Date of Graduation


Document Type


Degree Type



Davis College of Agriculture, Natural Resources and Design


Animal and Nutritional Sciences

Committee Chair

Robert A Dailey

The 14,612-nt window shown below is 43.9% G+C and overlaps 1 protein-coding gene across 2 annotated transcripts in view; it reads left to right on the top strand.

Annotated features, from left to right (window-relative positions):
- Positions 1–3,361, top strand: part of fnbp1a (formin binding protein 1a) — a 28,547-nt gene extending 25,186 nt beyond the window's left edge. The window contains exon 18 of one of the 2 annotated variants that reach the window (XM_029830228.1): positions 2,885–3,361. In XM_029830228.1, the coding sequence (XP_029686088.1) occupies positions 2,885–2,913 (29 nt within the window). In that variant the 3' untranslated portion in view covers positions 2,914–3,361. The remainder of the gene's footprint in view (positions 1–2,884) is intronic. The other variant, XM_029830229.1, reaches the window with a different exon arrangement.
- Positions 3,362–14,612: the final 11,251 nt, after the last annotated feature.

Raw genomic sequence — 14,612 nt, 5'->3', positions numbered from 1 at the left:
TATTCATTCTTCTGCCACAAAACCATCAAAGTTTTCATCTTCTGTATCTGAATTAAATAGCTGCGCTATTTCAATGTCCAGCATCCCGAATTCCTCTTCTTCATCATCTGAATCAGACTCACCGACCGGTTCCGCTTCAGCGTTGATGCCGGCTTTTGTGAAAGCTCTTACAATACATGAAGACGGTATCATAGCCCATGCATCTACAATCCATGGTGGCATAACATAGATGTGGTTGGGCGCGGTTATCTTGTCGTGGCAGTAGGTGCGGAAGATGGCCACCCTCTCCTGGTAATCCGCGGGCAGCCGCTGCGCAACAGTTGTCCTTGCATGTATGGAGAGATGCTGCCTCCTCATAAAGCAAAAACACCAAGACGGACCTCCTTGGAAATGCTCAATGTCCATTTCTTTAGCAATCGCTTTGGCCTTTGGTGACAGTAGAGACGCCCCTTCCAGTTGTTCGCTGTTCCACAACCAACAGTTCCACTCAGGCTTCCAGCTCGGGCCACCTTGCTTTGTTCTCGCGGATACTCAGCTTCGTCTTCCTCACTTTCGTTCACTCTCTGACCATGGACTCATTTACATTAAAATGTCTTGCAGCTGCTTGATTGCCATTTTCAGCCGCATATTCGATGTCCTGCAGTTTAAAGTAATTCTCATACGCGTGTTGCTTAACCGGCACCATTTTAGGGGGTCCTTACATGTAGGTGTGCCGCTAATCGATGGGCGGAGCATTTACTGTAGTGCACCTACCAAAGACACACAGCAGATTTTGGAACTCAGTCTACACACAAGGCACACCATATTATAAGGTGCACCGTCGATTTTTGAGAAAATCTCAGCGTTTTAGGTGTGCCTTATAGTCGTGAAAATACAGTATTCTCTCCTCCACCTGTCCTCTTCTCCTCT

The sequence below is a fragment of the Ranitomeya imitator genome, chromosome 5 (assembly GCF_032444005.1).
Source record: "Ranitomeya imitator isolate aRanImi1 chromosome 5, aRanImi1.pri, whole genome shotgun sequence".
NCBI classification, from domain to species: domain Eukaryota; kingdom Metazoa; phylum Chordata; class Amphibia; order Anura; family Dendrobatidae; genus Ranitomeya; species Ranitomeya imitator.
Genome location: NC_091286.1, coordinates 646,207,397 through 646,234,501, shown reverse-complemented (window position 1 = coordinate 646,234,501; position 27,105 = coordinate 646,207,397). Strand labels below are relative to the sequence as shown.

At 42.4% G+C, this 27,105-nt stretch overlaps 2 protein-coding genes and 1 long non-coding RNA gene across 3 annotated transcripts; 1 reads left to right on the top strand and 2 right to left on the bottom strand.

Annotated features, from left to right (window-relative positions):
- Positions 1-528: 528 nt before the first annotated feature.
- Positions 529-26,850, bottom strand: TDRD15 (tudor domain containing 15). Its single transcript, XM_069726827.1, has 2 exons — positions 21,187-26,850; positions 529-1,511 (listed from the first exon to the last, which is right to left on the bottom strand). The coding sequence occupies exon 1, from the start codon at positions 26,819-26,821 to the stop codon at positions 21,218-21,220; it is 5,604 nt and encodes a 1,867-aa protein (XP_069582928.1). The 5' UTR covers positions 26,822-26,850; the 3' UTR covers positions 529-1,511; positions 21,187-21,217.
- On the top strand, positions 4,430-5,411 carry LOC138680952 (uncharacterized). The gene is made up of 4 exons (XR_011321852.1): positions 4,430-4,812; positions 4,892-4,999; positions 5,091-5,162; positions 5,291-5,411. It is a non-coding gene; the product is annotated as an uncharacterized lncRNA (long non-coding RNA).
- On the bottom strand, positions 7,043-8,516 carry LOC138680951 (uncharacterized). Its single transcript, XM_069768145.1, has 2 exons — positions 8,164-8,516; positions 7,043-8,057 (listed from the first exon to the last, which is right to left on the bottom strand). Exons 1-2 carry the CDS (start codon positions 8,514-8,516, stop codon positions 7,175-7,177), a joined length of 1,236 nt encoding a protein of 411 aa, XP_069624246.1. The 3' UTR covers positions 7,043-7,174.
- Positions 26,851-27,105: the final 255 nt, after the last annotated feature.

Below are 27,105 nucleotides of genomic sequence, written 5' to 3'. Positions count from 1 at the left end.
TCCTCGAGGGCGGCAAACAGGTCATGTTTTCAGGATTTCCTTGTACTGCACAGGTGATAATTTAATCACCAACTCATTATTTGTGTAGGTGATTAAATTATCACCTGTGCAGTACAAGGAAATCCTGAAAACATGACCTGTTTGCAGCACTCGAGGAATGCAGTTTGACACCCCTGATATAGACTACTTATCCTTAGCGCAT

Early pregnant ewes, 5/6 day post coitus (dpc) were used as a model to study early embryonic loss via gram-positive bacterial infections, such as mastitis. Ewes 5/6 dpc were injected with a gram-positive bacteria cell wall component, peptidoglycan-polysaccharide (PG-PS), to induce an innate immune system acute phase response (APR). The induction of the APR and its reactant molecules, such as cytokines and acute phase proteins (APP), were initiated to study their effects on embryonic loss. Twenty Suffolk ewes were synchronized for estrus and bred by fertile rams. At 4 dpc ewes were anesthetized and catheters were surgically placed in the right rear leg in the caudal vena cava via saphenous vein, as well as in the jugular. Ewes were randomly assigned to treatment groups on 5 dpc, and received either a 60 mug/kg BW dose of PG-PS (n=10) or a sham injection of 0.9% NaCl (n=10) i.v. in the jugular vein contralateral of the catheter. Plasma was collected from jugular and caudal vena cava via the saphenous vein before challenge, followed by post challenge samples every 15 minutes until 2 hours, every hour until 12 hours, and once at 24, 36, and 48 hours. Assays were conducted for APR reactants tumor necrosis factor-alpha (TNF-alpha), serum amyloid A (SAA), and haptoglobin (Hp), as well as the pregnancy maintenance hormone, progesterone (P4). In addition, behavior changes and body temperature were also documented before PG-PS injection followed by every hour for 12 hours and then again at 24, 36, and 48 post challenge. Concentrations of TNF-alpha and P4 were quantified using radioimmunoassay, whereas ELISA was used to measure SAA and HP concentrations. Intoxication of day 5/6 pregnant ewes with 60 mug/kg BW PG-PS induced significant differences in TNF-alpha concentration between sample sites (p<0.001) and treatment groups (p<0.02). SAA and Hp concentrations increased significantly (p<0.0001) in challenged ewes. Fever, loss of appetite, lethargy, and vaginal discharge were documented in all treated ewes, as well as 100 % embryonic loss by 21 dpc. Data from this experiment demonstrate that injection of PG-PS systemically leads to production of APP and behavioral changes characteristic of an APR.